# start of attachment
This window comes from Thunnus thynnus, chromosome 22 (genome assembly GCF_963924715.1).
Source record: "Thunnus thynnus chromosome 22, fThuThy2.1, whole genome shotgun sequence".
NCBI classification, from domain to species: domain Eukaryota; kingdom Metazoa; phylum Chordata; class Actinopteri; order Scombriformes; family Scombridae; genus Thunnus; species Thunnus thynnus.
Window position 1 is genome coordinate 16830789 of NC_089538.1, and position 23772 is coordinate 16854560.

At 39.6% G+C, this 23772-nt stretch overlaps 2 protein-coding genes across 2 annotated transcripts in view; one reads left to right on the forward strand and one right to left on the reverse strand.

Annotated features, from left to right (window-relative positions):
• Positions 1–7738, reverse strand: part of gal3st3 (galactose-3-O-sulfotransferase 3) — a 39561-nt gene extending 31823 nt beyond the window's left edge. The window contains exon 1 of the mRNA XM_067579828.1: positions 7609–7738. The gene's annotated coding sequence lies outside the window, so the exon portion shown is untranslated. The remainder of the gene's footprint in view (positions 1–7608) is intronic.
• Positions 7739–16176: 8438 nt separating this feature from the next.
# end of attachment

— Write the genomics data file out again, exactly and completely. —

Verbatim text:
This window comes from Thunnus thynnus, chromosome 22 (genome assembly GCF_963924715.1).
Source record: "Thunnus thynnus chromosome 22, fThuThy2.1, whole genome shotgun sequence".
NCBI classification, from domain to species: domain Eukaryota; kingdom Metazoa; phylum Chordata; class Actinopteri; order Scombriformes; family Scombridae; genus Thunnus; species Thunnus thynnus.
Window position 1 is genome coordinate 16830789 of NC_089538.1, and position 23772 is coordinate 16854560.

At 39.6% G+C, this 23772-nt stretch overlaps 2 protein-coding genes across 2 annotated transcripts in view; one reads left to right on the forward strand and one right to left on the reverse strand.

Annotated features, from left to right (window-relative positions):
• Positions 1–7738, reverse strand: part of gal3st3 (galactose-3-O-sulfotransferase 3) — a 39561-nt gene extending 31823 nt beyond the window's left edge. The window contains exon 1 of the mRNA XM_067579828.1: positions 7609–7738. The gene's annotated coding sequence lies outside the window, so the exon portion shown is untranslated. The remainder of the gene's footprint in view (positions 1–7608) is intronic.
• Positions 7739–16176: 8438 nt separating this feature from the next.